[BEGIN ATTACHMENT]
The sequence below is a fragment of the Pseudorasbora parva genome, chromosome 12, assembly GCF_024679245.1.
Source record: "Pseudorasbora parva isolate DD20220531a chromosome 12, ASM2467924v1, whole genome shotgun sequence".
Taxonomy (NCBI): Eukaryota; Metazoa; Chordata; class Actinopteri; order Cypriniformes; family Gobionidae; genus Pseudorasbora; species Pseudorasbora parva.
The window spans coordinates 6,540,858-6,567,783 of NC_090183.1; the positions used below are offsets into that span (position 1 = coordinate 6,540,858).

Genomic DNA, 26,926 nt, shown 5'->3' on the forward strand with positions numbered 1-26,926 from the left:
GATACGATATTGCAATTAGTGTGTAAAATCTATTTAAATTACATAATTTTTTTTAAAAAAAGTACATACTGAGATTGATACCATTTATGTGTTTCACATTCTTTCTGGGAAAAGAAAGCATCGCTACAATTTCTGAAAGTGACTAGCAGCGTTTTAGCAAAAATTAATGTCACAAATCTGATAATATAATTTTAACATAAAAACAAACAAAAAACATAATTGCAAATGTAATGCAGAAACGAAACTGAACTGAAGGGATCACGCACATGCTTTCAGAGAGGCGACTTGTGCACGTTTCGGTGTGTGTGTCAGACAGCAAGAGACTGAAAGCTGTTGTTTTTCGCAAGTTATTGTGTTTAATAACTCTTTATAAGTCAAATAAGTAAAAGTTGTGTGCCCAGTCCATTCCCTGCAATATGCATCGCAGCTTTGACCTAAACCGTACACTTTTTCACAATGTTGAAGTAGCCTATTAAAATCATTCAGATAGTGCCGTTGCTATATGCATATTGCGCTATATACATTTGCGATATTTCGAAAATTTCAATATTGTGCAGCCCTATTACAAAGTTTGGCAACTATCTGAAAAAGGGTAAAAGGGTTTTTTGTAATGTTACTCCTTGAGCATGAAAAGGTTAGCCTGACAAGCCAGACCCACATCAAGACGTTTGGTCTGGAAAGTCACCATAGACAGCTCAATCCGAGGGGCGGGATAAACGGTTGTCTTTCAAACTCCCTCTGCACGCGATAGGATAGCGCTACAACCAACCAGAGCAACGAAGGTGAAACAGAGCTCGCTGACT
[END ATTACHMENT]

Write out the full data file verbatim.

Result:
The sequence below is a fragment of the Pseudorasbora parva genome, chromosome 12, assembly GCF_024679245.1.
Source record: "Pseudorasbora parva isolate DD20220531a chromosome 12, ASM2467924v1, whole genome shotgun sequence".
Taxonomy (NCBI): Eukaryota; Metazoa; Chordata; class Actinopteri; order Cypriniformes; family Gobionidae; genus Pseudorasbora; species Pseudorasbora parva.
The window spans coordinates 6,540,858-6,567,783 of NC_090183.1; the positions used below are offsets into that span (position 1 = coordinate 6,540,858).

Genomic DNA, 26,926 nt, shown 5'->3' on the forward strand with positions numbered 1-26,926 from the left:
GATACGATATTGCAATTAGTGTGTAAAATCTATTTAAATTACATAATTTTTTTTAAAAAAAGTACATACTGAGATTGATACCATTTATGTGTTTCACATTCTTTCTGGGAAAAGAAAGCATCGCTACAATTTCTGAAAGTGACTAGCAGCGTTTTAGCAAAAATTAATGTCACAAATCTGATAATATAATTTTAACATAAAAACAAACAAAAAACATAATTGCAAATGTAATGCAGAAACGAAACTGAACTGAAGGGATCACGCACATGCTTTCAGAGAGGCGACTTGTGCACGTTTCGGTGTGTGTGTCAGACAGCAAGAGACTGAAAGCTGTTGTTTTTCGCAAGTTATTGTGTTTAATAACTCTTTATAAGTCAAATAAGTAAAAGTTGTGTGCCCAGTCCATTCCCTGCAATATGCATCGCAGCTTTGACCTAAACCGTACACTTTTTCACAATGTTGAAGTAGCCTATTAAAATCATTCAGATAGTGCCGTTGCTATATGCATATTGCGCTATATACATTTGCGATATTTCGAAAATTTCAATATTGTGCAGCCCTATTACAAAGTTTGGCAACTATCTGAAAAAGGGTAAAAGGGTTTTTTGTAATGTTACTCCTTGAGCATGAAAAGGTTAGCCTGACAAGCCAGACCCACATCAAGACGTTTGGTCTGGAAAGTCACCATAGACAGCTCAATCCGAGGGGCGGGATAAACGGTTGTCTTTCAAACTCCCTCTGCACGCGATAGGATAGCGCTACAACCAACCAGAGCAACGAAGGTGAAACAGAGCTCGCTGACT